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Vegetarian Chefs Should Cook Bacon

If you have a strictly vegetarian restaurant, the large base of your clients will be vegetarians, and you’re not convincing people to avoid factory farms.

Chef Howard Dubrovsky is best known for being one of the earlier adopters of molecular cuisine at the now-shuttered LAB in Toronto (compressed fruit cubes with beakers of honeydew-jasmine syrup, anyone?). But one of the more peculiar aspects of Dubrovsky is that he's been a vegetarian for most of his life and yet he will always put a few meaty dishes on his menu, such as maple-candied bacon at his most recent stint at Fonda Lola. He's currently working on opening a pub on the city's east end. Aside from getting some dollars from the carnivorous crowd, there's a method behind the chef's apparent contradiction.


I guess you call me an lacto-ovo in that I'll eat cheese, eggs, and baked goods, which I'll never give up on. I stopped eating meat 21 years ago when I was 14 while growing up in Montreal. At the time, the concept of ethical farming was becoming popular, and I wasn't a fan of factory farming. As a teen, becoming a vegetarian was the only real positive move I could make.


I began my culinary career in baking and pastry, because it was the easiest way to avoid cooking meat. I eventually wanted to push the agenda of being aware of where your meat is coming from, how it's affecting the environment, how the animals are treated, and that people tend to go too heavy on the meat proteins and don't balance it out with more vegetables in their diet. But trying to get that message out without cooking meat is very difficult because at that point you're preaching to the converted. If you have a strictly vegetarian restaurant, you'll get omnivores and flexitarians, but the large base of your clients will be vegetarians, so you're not forwarding a position they don't already have. That's why I started to cook with meat.

At all the restaurants I cooked at—LAB, Fonda Lola—my menus are typically 70 percent vegetarian so I can show the importance of eating balanced. I can showcase ethically raised, non-factory-farmed meat in a non-preachy, non-vegetarian way to the public. I don't want to be in-your-face about it and put up posters of happy cows, or include names of farmers on the menu—that gets tiring—so I get the message across by having the servers know where the meat comes from if customers ask about it, building good relationships with local farmers, and talking to food writers.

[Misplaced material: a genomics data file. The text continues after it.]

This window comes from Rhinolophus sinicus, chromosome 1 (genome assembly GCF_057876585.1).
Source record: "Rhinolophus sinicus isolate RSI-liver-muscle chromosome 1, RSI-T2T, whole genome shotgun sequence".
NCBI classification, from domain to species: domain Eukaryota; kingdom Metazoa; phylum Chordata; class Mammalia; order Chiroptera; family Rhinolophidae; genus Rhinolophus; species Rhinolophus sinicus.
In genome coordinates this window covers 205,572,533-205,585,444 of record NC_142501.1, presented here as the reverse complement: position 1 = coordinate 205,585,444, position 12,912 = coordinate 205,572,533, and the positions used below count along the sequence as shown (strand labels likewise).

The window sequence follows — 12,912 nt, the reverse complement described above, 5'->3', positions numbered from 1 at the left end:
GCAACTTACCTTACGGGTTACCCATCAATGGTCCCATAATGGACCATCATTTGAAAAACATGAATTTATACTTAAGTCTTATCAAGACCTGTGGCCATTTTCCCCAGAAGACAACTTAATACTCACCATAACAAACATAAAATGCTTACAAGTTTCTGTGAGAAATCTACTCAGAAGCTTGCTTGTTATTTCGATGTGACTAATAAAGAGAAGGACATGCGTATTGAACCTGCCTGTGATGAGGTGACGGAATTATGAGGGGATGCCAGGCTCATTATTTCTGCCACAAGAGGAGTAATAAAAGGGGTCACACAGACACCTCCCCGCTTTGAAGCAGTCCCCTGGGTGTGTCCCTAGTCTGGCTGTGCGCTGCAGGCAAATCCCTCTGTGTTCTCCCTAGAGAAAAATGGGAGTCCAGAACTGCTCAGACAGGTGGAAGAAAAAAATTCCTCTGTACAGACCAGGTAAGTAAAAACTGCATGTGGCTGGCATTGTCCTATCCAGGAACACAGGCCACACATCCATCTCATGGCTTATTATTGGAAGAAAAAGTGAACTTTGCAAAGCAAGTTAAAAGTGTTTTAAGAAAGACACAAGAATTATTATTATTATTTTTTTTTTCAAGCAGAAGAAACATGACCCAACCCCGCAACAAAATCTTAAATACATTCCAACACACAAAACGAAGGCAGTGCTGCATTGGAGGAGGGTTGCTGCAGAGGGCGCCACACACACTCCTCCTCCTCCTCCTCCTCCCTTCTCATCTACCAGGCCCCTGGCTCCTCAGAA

READ MORE: Most Die-Hard Vegetarians Are Actually Pretty Wishy-Washy

Maybe had I become a vegetarian later on in life I think I'd be more open to eating meat again, meat that meets my standards of being raised right. But it's been 21 years and I don't think I'd be me if I ate meat now. By that I mean part of the fear is that it'll become a slippery slope. Maybe I'll order meat at a restaurant and forget to check who the beef supplier is. The truth is, I know a lot of chefs who are wonderful at pushing ethical, sustainable, healthy, locally farmed, all that stuff, but will still go to McDonald's. There's a very good chance that if I open the door even just a little bit, things can get shady. Even people with the best intentions will slip up, so to make sure my actions aren't going to jeopardize my message, I won't make it a possibility at all.

I do taste meat, I just don't eat it. I'll do a wine tasting with the food, if you get what I'm saying, and I have a litre of water beside me to rinse. When new cooks work with me and ask me to taste something, I'll spit it out with gusto. It's gets me every time. Hey, I don't like things going out of my kitchen when I'm not confident about the seasoning or texture. I'm not saying this is an easy thing to do; the forbidden fruit is always just above your head. But I've been doing this for the last seven years and it's been going great.

As told to Karon Liu